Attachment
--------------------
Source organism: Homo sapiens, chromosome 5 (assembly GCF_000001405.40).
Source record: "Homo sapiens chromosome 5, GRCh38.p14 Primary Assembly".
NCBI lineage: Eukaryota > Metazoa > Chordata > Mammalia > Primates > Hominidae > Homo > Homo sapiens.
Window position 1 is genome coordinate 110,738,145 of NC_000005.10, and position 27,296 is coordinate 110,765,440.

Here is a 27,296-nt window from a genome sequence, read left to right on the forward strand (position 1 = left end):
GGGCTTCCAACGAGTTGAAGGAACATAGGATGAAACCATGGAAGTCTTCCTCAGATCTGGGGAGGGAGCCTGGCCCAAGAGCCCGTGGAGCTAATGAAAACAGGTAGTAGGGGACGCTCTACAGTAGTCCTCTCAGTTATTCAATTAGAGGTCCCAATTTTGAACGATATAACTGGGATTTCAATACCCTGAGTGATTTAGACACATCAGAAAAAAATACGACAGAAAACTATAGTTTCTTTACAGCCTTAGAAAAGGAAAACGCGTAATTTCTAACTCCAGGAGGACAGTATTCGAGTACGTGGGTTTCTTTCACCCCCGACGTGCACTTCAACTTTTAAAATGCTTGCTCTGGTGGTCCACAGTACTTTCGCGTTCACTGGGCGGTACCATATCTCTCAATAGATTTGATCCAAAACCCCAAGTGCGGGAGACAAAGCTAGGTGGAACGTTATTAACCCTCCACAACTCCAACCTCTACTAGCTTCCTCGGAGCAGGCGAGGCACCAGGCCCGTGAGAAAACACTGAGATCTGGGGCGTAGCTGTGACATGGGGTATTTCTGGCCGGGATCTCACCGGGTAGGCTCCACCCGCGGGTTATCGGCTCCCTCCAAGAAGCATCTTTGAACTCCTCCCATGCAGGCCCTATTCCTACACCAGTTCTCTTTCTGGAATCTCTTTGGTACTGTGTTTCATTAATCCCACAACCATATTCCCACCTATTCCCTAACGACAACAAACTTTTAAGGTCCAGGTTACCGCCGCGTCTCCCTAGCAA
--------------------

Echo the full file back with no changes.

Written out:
Source organism: Homo sapiens, chromosome 5 (assembly GCF_000001405.40).
Source record: "Homo sapiens chromosome 5, GRCh38.p14 Primary Assembly".
NCBI lineage: Eukaryota > Metazoa > Chordata > Mammalia > Primates > Hominidae > Homo > Homo sapiens.
Window position 1 is genome coordinate 110,738,145 of NC_000005.10, and position 27,296 is coordinate 110,765,440.

Here is a 27,296-nt window from a genome sequence, read left to right on the forward strand (position 1 = left end):
GGGCTTCCAACGAGTTGAAGGAACATAGGATGAAACCATGGAAGTCTTCCTCAGATCTGGGGAGGGAGCCTGGCCCAAGAGCCCGTGGAGCTAATGAAAACAGGTAGTAGGGGACGCTCTACAGTAGTCCTCTCAGTTATTCAATTAGAGGTCCCAATTTTGAACGATATAACTGGGATTTCAATACCCTGAGTGATTTAGACACATCAGAAAAAAATACGACAGAAAACTATAGTTTCTTTACAGCCTTAGAAAAGGAAAACGCGTAATTTCTAACTCCAGGAGGACAGTATTCGAGTACGTGGGTTTCTTTCACCCCCGACGTGCACTTCAACTTTTAAAATGCTTGCTCTGGTGGTCCACAGTACTTTCGCGTTCACTGGGCGGTACCATATCTCTCAATAGATTTGATCCAAAACCCCAAGTGCGGGAGACAAAGCTAGGTGGAACGTTATTAACCCTCCACAACTCCAACCTCTACTAGCTTCCTCGGAGCAGGCGAGGCACCAGGCCCGTGAGAAAACACTGAGATCTGGGGCGTAGCTGTGACATGGGGTATTTCTGGCCGGGATCTCACCGGGTAGGCTCCACCCGCGGGTTATCGGCTCCCTCCAAGAAGCATCTTTGAACTCCTCCCATGCAGGCCCTATTCCTACACCAGTTCTCTTTCTGGAATCTCTTTGGTACTGTGTTTCATTAATCCCACAACCATATTCCCACCTATTCCCTAACGACAACAAACTTTTAAGGTCCAGGTTACCGCCGCGTCTCCCTAGCAA